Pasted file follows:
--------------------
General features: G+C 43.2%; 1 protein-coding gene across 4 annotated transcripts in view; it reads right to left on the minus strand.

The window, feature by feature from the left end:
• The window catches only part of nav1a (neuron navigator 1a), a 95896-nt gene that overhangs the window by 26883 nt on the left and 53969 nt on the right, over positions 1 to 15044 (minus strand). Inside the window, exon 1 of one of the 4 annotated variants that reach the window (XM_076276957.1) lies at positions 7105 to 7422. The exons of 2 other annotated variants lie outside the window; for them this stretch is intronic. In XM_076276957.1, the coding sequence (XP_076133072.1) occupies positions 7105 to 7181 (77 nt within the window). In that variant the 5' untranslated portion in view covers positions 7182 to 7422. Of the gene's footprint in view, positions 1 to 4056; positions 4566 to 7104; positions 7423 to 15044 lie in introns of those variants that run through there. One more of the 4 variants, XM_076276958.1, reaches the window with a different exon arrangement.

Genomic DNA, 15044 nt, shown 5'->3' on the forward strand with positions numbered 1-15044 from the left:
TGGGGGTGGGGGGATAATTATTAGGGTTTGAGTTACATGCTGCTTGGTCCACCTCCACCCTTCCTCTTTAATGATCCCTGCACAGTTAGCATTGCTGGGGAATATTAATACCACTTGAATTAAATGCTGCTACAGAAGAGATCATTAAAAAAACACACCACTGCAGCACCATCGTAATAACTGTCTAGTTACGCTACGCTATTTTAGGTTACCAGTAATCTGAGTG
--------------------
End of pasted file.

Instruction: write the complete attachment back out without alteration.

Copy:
General features: G+C 43.2%; 1 protein-coding gene across 4 annotated transcripts in view; it reads right to left on the minus strand.

The window, feature by feature from the left end:
• The window catches only part of nav1a (neuron navigator 1a), a 95896-nt gene that overhangs the window by 26883 nt on the left and 53969 nt on the right, over positions 1 to 15044 (minus strand). Inside the window, exon 1 of one of the 4 annotated variants that reach the window (XM_076276957.1) lies at positions 7105 to 7422. The exons of 2 other annotated variants lie outside the window; for them this stretch is intronic. In XM_076276957.1, the coding sequence (XP_076133072.1) occupies positions 7105 to 7181 (77 nt within the window). In that variant the 5' untranslated portion in view covers positions 7182 to 7422. Of the gene's footprint in view, positions 1 to 4056; positions 4566 to 7104; positions 7423 to 15044 lie in introns of those variants that run through there. One more of the 4 variants, XM_076276958.1, reaches the window with a different exon arrangement.

Genomic DNA, 15044 nt, shown 5'->3' on the forward strand with positions numbered 1-15044 from the left:
TGGGGGTGGGGGGATAATTATTAGGGTTTGAGTTACATGCTGCTTGGTCCACCTCCACCCTTCCTCTTTAATGATCCCTGCACAGTTAGCATTGCTGGGGAATATTAATACCACTTGAATTAAATGCTGCTACAGAAGAGATCATTAAAAAAACACACCACTGCAGCACCATCGTAATAACTGTCTAGTTACGCTACGCTATTTTAGGTTACCAGTAATCTGAGTG